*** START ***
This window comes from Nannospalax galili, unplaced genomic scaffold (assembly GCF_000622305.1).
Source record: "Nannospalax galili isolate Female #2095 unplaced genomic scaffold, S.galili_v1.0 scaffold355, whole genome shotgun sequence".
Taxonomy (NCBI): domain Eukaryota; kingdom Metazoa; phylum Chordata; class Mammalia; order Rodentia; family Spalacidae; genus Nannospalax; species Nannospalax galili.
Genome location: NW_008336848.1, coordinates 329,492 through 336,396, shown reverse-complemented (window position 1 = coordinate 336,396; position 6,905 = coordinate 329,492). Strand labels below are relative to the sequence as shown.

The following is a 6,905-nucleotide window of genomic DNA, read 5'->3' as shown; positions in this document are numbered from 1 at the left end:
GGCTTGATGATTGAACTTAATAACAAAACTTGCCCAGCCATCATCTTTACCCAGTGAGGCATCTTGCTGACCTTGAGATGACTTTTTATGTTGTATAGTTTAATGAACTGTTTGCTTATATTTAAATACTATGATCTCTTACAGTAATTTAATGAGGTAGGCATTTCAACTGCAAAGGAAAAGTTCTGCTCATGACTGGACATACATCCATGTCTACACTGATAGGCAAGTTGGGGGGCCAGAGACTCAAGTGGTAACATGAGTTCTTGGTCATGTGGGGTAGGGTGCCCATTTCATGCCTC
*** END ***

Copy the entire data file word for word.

This window comes from Nannospalax galili, unplaced genomic scaffold (assembly GCF_000622305.1).
Source record: "Nannospalax galili isolate Female #2095 unplaced genomic scaffold, S.galili_v1.0 scaffold355, whole genome shotgun sequence".
Taxonomy (NCBI): domain Eukaryota; kingdom Metazoa; phylum Chordata; class Mammalia; order Rodentia; family Spalacidae; genus Nannospalax; species Nannospalax galili.
Genome location: NW_008336848.1, coordinates 329,492 through 336,396, shown reverse-complemented (window position 1 = coordinate 336,396; position 6,905 = coordinate 329,492). Strand labels below are relative to the sequence as shown.

The following is a 6,905-nucleotide window of genomic DNA, read 5'->3' as shown; positions in this document are numbered from 1 at the left end:
GGCTTGATGATTGAACTTAATAACAAAACTTGCCCAGCCATCATCTTTACCCAGTGAGGCATCTTGCTGACCTTGAGATGACTTTTTATGTTGTATAGTTTAATGAACTGTTTGCTTATATTTAAATACTATGATCTCTTACAGTAATTTAATGAGGTAGGCATTTCAACTGCAAAGGAAAAGTTCTGCTCATGACTGGACATACATCCATGTCTACACTGATAGGCAAGTTGGGGGGCCAGAGACTCAAGTGGTAACATGAGTTCTTGGTCATGTGGGGTAGGGTGCCCATTTCATGCCTC